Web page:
We do, in fact, know enough about Alpha Ceti (as it's more correctly called) to know it isn't surrounded by a nebula -- although we also know it's a post-main-sequence red giant, a dying star that couldn't support a habitable planet to begin with. And no real asteroid field is remotely as dense as the portrayals thereof in fiction; it couldn't hide a planet, or obscure the number of planets observed.

Besides, you don't have to see a planet to know it's there; you can detect it by its gravitational influence. Neptune and Pluto were predicted to exist based on their gravitational effect on other planetary orbits, which let astronomers calculate where to look for them. And many or most of those 700-plus exoplanets were detected by the wobble their gravity induced in their primary stars' motion -- which is why most of the planets we've found so far are really big and/or really close to their stars, thus exerting more gravitational effect on them.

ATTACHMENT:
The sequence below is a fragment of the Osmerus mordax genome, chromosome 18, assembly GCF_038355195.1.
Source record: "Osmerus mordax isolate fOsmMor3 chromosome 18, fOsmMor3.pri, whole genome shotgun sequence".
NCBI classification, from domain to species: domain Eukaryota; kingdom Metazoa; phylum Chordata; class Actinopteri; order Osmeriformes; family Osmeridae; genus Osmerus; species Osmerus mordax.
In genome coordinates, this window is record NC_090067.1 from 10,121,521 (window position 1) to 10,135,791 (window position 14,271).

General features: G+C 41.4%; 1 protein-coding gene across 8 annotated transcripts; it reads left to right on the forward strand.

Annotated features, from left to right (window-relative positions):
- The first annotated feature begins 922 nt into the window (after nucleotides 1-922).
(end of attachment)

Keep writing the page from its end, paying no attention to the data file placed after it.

Christopher wrote:
How can the supposedly ingenious Khan fail to see through Spock's screamingly obvious "hours could seem like days" code?
Theoretical knowledge and practical experience aren't one and the same. Khan's intelligence may have been superior to that of any other human, but he still didn't have Kirk or Spock's experience. What's more, even genetically enhanced supermen aren't perfect.
It's still a ridiculously simplistic code. I can't believe Starfleet doesn't have more sophisticated, less improvisational code protocols for communication on open channels. Come on, a fourth-grader could see through that one.